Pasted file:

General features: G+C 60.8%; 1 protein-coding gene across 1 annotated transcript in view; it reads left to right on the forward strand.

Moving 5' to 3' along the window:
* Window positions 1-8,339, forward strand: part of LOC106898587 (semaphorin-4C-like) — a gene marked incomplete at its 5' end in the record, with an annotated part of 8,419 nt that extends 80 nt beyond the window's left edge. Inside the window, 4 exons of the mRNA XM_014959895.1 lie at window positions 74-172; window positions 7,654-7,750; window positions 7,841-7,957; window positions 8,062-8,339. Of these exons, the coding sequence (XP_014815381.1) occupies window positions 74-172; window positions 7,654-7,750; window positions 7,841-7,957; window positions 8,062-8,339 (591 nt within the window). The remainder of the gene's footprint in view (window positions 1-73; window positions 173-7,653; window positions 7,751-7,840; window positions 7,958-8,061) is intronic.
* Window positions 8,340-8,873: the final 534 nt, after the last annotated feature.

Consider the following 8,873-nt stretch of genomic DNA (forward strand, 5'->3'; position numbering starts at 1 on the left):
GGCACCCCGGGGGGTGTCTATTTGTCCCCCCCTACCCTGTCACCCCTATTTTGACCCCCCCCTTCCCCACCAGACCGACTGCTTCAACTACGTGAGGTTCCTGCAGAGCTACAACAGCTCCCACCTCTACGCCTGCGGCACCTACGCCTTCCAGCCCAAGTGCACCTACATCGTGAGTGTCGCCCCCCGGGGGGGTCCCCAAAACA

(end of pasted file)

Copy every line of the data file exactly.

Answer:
General features: G+C 60.8%; 1 protein-coding gene across 1 annotated transcript in view; it reads left to right on the forward strand.

Moving 5' to 3' along the window:
* Window positions 1-8,339, forward strand: part of LOC106898587 (semaphorin-4C-like) — a gene marked incomplete at its 5' end in the record, with an annotated part of 8,419 nt that extends 80 nt beyond the window's left edge. Inside the window, 4 exons of the mRNA XM_014959895.1 lie at window positions 74-172; window positions 7,654-7,750; window positions 7,841-7,957; window positions 8,062-8,339. Of these exons, the coding sequence (XP_014815381.1) occupies window positions 74-172; window positions 7,654-7,750; window positions 7,841-7,957; window positions 8,062-8,339 (591 nt within the window). The remainder of the gene's footprint in view (window positions 1-73; window positions 173-7,653; window positions 7,751-7,840; window positions 7,958-8,061) is intronic.
* Window positions 8,340-8,873: the final 534 nt, after the last annotated feature.

Consider the following 8,873-nt stretch of genomic DNA (forward strand, 5'->3'; position numbering starts at 1 on the left):
GGCACCCCGGGGGGTGTCTATTTGTCCCCCCCTACCCTGTCACCCCTATTTTGACCCCCCCCTTCCCCACCAGACCGACTGCTTCAACTACGTGAGGTTCCTGCAGAGCTACAACAGCTCCCACCTCTACGCCTGCGGCACCTACGCCTTCCAGCCCAAGTGCACCTACATCGTGAGTGTCGCCCCCCGGGGGGGTCCCCAAAACA